It’s the Being Taken Advantage Of Edition That Bugs You about Italy

Tweet !function(d,s,id){var js,fjs=d.getElementsByTagName(s)[0],p=/^http:/.test(d.location)? ‘http’:’https’;if(!d.getElementById(id))js=d.createElement(s);js.id=id;js.src=p+’://platform.twitter.com/widgets.js’;fjs.parentNode.insertBefore(js,fjs);}(document, ‘script’, ‘twitter-wjs’);

Last month’s Italy Roundtable topic on “bugs” prompted me to ask people about their concerns regarding Italy in order to try and find solutions. There were so many wonderful responses, that I didn’t use all of them in my original article. This month, I will try to address a few more.

These two stories that I am covering today started discussions on Facebook. Some people responded defensively by saying, “That’s never ever happened to me in my trips to Italy”, which seems to suggest that it couldn’t have happened for someone else.

It doesn’t matter how rare it is or if you are partially to blame. Or if the horrible feeling in your stomach isn’t about a whole culture. It’s just awful. Period.

Again, I issue the same highlighted caution I issued in the original article “What bugs you?”:

This article is not meant to be a diatribe about all the things that Italy does. Please leave a comment if you have any concerns about Italy. Keep it positive, okay? All of us need to be a little more kind.

Now? Let’s get on to the “bugs” that I am tackling today…

“On-the street marketers (of tours and whatever) won’t take no for an answers and will stalk you even after you tell them that you aren’t interested. No matter the language, “No is no”

– Susan, SusanValot.com

“Be aware that you can be cheated by anyone, regardless of whether they are using the wrong change or a receipt that isn’t understandable at a restaurant.

– Heather, HeatherKenny.wordpress.com

These two things are being combined under the umbrella of “being used because you’re foreigner.” It happens, and I’m sorry.

(Reality check. This happens everywhere, not just in Italy. It can also happen in your country.

The solution is to find the delicate balance between “expecting others to cheat” and “not expecting anyone to cheat.” This can be very, very difficult.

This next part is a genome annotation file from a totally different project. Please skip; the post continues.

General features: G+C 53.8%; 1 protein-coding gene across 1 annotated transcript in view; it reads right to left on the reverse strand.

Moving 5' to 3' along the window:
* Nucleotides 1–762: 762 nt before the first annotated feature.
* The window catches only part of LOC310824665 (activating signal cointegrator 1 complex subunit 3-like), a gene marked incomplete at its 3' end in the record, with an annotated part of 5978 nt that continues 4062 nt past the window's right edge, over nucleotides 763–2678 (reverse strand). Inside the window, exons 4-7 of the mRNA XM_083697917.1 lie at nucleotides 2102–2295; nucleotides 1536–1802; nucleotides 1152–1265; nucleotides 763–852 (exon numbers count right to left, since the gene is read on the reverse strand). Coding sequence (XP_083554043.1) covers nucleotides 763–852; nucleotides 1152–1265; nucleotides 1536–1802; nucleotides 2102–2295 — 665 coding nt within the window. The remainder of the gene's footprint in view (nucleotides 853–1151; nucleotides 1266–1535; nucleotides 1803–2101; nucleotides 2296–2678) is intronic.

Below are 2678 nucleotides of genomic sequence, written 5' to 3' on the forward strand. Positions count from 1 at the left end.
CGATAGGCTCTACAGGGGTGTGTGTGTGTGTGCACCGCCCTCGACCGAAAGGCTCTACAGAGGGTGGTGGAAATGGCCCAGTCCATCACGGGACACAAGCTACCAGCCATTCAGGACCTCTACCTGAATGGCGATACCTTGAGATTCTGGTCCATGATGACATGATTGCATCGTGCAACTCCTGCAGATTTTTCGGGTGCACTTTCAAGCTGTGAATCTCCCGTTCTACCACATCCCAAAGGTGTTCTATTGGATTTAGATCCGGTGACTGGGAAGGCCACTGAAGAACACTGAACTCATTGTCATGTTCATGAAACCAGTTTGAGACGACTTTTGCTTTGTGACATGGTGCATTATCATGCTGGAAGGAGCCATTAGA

The first problem, about tour salesmen, is easier to tackle. You can simply walk away from them and eventually they will give up or find a new victim. This is where it can be very helpful to look more like a local. After all, they won’t try to sell a Vatican tour ticket to someone who doesn’t live there.

When I approach a tourist attraction, I try to avoid the inevitable tour-sellers crowding the sidewalk.

  • Walk with purpose. It’s important to avoid looking like you’re just sightseeing. I don’t stop to take a picture or look at maps until I’m far from their reach. Walking with purpose is a sign that you have something booked, or at least you are not visiting someone in need of help.
  • Don’t talk too loud or speak too fast. A tour agent has in English, German, French, or any other language you prefer. They will recognize that you are not from these areas and will provide the correct language. You’ll likely react negatively to your native language, as it is not what you expected, because you are in Italy. They’ll grab your attention.
  • Wear headphones. I don’t like this when I travel. I love to hear the strange world around me. When I travel alone, I always have my earbuds with me. I will sometimes pop them in to make it seem like I can’t hear sales pitches.

This makes it seem like you should expect everyone in a tourist attraction to be full if touts. I suggest you avoid potentially positive experiences on tour. True to a certain extent. I may not always do all the things on that list. Sometimes, I can be a little hesitant about saying “No, grazie” and then continuing my journey. A couple of times, I have booked a tour with a street vendor and had a wonderful time.

The key is to be prepared for whatever situation you find yourself in and to choose the behavior that makes you feel most comfortable. You can find the middle ground, the place where you are comfortable with both expecting others to cheat and expecting them to cheat. It may take some trial-and-error to find the perfect spot.